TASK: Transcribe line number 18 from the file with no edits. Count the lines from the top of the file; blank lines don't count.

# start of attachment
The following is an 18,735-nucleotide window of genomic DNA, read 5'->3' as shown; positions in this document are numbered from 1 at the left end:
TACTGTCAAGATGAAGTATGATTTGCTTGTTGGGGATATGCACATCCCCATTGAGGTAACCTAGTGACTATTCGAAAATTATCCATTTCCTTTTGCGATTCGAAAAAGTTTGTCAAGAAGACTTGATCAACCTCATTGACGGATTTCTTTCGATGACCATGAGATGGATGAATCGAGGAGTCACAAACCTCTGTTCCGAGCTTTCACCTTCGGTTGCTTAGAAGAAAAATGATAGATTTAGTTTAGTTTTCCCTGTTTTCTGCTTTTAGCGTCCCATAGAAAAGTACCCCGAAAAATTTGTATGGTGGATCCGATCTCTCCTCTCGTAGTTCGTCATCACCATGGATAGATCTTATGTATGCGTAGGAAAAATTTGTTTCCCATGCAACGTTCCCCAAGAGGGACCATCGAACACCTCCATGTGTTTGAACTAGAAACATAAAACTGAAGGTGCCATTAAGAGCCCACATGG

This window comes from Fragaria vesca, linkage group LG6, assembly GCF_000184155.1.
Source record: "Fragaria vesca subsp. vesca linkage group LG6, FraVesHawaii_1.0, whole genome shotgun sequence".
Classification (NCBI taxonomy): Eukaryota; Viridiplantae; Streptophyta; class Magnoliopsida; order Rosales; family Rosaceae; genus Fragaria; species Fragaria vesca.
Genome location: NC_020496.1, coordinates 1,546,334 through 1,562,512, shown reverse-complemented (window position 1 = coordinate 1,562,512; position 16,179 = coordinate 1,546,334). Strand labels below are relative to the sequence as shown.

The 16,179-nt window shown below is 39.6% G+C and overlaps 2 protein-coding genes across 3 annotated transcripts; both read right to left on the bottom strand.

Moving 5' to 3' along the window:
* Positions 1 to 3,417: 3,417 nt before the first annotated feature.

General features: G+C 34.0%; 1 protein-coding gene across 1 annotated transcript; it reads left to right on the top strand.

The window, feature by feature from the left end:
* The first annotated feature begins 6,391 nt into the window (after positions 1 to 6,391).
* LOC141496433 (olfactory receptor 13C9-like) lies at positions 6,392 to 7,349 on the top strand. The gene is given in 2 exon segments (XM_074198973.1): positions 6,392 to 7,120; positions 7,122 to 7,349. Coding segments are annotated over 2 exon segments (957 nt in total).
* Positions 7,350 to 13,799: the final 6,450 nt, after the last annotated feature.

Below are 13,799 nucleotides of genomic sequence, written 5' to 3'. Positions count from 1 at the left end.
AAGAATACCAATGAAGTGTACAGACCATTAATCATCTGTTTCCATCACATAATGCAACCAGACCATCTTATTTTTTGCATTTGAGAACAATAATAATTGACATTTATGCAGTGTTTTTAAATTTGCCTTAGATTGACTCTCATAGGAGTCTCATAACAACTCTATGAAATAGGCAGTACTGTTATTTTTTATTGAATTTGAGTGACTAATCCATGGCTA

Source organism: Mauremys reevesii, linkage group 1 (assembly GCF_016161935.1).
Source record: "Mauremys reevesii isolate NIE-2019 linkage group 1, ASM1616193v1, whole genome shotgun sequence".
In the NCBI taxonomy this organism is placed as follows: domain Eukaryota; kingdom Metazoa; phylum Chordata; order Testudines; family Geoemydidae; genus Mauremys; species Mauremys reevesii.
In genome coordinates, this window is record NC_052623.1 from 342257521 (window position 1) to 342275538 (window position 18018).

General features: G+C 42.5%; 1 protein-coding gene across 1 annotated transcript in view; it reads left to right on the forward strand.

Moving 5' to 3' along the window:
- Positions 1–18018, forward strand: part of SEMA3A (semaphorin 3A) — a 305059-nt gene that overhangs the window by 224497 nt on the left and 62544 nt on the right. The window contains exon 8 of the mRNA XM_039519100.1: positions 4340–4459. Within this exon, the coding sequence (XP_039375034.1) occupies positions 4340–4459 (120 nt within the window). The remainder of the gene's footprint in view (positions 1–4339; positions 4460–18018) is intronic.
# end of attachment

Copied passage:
Source record: "Mauremys reevesii isolate NIE-2019 linkage group 1, ASM1616193v1, whole genome shotgun sequence".